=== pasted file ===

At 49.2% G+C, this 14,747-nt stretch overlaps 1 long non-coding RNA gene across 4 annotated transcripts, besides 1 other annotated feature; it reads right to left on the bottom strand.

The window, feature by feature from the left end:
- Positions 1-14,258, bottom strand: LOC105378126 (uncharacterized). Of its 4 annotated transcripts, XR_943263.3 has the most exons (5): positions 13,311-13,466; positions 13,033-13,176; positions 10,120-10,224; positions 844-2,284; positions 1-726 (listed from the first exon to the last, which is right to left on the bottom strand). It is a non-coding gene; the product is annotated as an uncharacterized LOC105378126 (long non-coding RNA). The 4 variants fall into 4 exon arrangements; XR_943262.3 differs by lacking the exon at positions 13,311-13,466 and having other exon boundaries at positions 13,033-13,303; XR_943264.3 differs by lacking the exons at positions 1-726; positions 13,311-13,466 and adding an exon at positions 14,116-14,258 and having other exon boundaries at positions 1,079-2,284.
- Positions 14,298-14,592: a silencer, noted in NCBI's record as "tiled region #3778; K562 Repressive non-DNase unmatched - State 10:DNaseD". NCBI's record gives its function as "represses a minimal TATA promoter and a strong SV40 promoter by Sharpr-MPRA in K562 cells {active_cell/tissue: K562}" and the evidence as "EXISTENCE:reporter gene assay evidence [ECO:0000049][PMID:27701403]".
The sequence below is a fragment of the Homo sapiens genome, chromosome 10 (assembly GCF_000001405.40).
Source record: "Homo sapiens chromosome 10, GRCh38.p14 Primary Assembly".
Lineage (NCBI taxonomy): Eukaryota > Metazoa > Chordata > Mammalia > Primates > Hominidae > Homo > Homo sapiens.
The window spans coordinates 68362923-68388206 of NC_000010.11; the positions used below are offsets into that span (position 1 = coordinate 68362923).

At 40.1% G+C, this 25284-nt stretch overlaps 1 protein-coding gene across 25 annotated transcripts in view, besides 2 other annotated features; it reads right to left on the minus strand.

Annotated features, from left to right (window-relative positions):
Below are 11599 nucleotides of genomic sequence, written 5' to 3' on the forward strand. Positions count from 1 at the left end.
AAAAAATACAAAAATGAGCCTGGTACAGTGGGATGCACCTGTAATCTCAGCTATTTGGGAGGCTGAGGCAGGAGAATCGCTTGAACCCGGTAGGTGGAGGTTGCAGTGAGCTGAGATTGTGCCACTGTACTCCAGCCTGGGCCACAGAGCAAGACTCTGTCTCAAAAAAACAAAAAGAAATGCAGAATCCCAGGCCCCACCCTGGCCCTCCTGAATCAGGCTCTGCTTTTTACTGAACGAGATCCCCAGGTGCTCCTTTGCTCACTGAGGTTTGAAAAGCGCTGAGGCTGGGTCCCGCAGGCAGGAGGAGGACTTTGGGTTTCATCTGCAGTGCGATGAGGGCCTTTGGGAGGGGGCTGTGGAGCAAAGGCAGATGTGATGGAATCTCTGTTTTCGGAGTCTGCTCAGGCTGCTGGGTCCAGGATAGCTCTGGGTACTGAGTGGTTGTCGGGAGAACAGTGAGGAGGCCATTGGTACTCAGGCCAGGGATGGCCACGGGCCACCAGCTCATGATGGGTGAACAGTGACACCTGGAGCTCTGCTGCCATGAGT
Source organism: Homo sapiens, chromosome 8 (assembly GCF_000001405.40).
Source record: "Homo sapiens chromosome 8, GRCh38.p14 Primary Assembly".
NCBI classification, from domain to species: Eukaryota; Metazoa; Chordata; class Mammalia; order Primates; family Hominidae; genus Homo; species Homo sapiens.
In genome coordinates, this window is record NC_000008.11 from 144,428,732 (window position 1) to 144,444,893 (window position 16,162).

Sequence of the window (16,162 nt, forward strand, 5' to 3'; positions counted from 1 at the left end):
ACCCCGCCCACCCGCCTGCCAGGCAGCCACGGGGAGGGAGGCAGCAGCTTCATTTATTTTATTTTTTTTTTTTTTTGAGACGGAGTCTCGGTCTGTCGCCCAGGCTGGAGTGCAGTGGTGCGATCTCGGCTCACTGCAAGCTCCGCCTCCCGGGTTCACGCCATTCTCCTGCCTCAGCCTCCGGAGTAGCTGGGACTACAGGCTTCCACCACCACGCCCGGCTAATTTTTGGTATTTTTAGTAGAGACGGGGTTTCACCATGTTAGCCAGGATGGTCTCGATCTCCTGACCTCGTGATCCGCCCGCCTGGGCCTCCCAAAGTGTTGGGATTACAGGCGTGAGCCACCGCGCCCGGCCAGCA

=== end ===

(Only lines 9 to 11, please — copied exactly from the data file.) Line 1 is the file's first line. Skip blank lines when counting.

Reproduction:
At 40.1% G+C, this 25284-nt stretch overlaps 1 protein-coding gene across 25 annotated transcripts in view, besides 2 other annotated features; it reads right to left on the minus strand.

Annotated features, from left to right (window-relative positions):
Below are 11599 nucleotides of genomic sequence, written 5' to 3' on the forward strand. Positions count from 1 at the left end.